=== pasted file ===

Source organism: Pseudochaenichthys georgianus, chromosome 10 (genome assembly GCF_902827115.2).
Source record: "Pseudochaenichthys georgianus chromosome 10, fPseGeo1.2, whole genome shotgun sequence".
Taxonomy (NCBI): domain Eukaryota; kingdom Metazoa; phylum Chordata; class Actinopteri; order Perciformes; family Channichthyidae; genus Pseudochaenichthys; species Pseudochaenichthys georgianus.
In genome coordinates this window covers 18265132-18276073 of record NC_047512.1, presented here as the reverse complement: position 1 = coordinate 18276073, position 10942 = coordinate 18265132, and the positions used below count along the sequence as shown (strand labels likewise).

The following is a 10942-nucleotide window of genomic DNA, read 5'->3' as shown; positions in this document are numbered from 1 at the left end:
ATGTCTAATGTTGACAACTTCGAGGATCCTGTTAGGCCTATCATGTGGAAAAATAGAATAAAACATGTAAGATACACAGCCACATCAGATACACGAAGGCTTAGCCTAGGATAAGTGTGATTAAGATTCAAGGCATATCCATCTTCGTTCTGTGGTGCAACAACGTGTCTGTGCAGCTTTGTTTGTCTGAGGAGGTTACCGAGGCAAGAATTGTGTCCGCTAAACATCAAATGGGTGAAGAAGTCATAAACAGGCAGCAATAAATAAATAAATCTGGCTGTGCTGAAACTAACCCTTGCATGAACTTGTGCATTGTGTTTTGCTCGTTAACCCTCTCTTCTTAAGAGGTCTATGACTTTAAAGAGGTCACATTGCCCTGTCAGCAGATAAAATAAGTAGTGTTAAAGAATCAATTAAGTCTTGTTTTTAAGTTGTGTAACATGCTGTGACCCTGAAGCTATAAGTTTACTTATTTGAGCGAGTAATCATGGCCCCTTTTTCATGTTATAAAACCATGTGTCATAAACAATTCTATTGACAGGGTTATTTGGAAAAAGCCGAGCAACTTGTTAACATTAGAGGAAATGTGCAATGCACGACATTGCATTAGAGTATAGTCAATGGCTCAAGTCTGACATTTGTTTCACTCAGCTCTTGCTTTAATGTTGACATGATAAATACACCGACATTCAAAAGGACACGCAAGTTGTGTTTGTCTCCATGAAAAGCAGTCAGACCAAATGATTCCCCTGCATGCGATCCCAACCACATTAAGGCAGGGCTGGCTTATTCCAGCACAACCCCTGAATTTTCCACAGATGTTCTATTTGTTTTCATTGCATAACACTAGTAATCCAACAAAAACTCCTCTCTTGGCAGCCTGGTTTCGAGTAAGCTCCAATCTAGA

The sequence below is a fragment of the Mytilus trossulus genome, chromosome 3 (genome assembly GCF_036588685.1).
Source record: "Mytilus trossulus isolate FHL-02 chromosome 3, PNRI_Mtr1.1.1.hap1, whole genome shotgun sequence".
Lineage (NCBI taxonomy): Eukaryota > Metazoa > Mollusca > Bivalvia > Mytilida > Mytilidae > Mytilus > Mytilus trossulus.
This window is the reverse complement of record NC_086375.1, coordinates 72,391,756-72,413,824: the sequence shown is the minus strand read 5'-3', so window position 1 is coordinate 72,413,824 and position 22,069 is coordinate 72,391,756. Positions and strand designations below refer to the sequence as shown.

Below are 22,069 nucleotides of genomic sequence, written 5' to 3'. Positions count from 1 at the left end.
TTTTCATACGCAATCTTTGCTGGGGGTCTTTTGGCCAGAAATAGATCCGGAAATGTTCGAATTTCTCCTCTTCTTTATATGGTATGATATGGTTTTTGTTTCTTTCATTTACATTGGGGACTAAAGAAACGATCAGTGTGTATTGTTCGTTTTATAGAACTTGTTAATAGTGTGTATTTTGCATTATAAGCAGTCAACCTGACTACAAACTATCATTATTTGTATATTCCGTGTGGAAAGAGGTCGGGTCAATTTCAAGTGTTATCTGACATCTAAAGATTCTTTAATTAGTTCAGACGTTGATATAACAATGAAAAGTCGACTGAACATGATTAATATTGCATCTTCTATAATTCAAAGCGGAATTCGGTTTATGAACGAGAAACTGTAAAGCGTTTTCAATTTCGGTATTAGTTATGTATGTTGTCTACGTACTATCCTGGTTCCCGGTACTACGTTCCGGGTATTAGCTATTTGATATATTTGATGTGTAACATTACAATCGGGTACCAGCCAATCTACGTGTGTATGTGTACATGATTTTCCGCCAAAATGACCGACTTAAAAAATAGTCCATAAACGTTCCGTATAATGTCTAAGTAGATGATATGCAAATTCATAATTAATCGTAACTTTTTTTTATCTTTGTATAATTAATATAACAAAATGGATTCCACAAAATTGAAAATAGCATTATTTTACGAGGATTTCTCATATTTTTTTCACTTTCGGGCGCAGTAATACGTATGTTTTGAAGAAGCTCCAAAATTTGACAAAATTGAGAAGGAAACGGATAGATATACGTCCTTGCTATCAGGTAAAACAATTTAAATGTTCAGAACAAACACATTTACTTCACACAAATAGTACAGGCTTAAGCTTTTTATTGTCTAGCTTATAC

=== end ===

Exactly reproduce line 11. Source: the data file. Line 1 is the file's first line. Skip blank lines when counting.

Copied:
Below are 22,069 nucleotides of genomic sequence, written 5' to 3'. Positions count from 1 at the left end.